The United Nations is using before-and-after satellite imagery to monitor the cultural destruction inflicted by Russia’s war in Ukraine, announcing Wednesday it will launch its tracking platform publicly within weeks.
The UN’s culture agency UNESCO said it had verified damage to 207 cultural sites in Ukraine since the Russian invasion began on February 24.
They include 88 religious sites, 15 museums, 76 buildings of historical and or artistic interest, 18 monuments and 10 libraries.
The worst-affected regions are in eastern Ukraine and around the capital, with Donetsk region having 59 verified damaged cultural sites, followed by Kharkiv with 51, Kyiv with 30 and Luhansk with 25.
“Our conclusion is it’s bad, and it may continue to get even worse,” UNESCO’s cultural and emergencies director Krista Pikkat told reporters at a briefing in Geneva.
“Cultural heritage is very often collateral damage during wars but sometimes it’s specifically targeted as it’s the essence of the identity of countries.”
UNESCO — the UN Educational, Scientific and Cultural Organization — has joined forces with the UN Satellite Centre UNOSAT to produce the platform.
Based on reports from the field, UNESCO sends a list of potentially damaged sites to UNOSAT. It then asks for satellite images from commercial suppliers.
UNESCO pays for the very high resolution images bought from Maxar and Airbus, costing around 10 euros ($10) per square kilometre.
A small team of UNOSAT experts study the difference in before-and-after pictures.
“We conduct daily analysis on Ukraine using satellite images in order to have a better understanding of the situation on the ground,” Manuel Fiol, the senior imagery analyst, told AFP.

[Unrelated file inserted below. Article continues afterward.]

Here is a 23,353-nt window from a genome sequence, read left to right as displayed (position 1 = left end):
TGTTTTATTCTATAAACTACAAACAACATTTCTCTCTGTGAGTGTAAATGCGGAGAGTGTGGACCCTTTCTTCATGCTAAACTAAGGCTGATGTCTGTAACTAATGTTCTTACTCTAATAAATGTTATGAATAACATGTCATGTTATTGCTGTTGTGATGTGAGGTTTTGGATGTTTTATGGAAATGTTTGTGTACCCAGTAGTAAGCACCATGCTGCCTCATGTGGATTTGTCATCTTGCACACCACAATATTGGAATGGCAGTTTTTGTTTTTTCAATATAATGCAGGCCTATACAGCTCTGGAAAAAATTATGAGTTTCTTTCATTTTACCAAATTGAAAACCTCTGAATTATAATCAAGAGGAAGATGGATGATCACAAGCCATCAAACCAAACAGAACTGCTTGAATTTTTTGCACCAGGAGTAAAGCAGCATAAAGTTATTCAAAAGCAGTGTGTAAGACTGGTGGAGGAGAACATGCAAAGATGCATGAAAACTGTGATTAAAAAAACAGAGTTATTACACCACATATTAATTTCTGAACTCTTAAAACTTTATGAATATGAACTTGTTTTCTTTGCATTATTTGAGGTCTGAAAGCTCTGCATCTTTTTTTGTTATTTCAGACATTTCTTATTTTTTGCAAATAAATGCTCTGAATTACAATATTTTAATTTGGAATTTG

The team matches up the images, analyses the degree of damage and is able to give a time window in which the damage took place.
Whether an image can be obtained depends on the weather, with the Ukraine work expected to be harder during the coming winter, as cloud cover sets in, while snow can blanket a site.
The affected locations are marked on a map and the platform has a searchable database. The platform does not attribute blame for the damage.
“We are not in the business of saying who did what and why,” said Pikkat.
“Our primary responsibility is to make sure that we have information available about the sites and the situation they’re in, to be ready for recovery,” she told AFP.
“But we know that in previous circumstances this documentation has been used also by the country authorities if they want to look into allegations of war crimes.”
World heritage sites
Pikkat said the platform was a pilot experiment to see how UNESCO could usefully compile such information, and in the longer term, potentially widen its scope beyond Ukraine and have it as a real-time, interactive tool for experts to work with.
So far in the war, none of the seven world heritage sites in Ukraine have been damaged.
Earlier this month, Ukrainian President Volodymyr Zelensky officially requested that UNESCO add the historic port city of Odessa to its World Heritage List in a bid to protect it from Russian air strikes.
UNESCO is working with the Odessa authorities to make sure that its main monuments and cultural sites are marked with a blue shield — the emblem used during armed conflicts to denote cultural property that should be protected.
UNESCO is also working with museums and collections in Ukraine to try to combat the threat of looting — a common problem in war.
The agency has been discussing with Kyiv the possibility of removing cultural heritage items from the country for the duration of the war, but Pikkat acknowledged that it was a “difficult call”, with the first move being to evacuate collections to safer parts of Ukraine.
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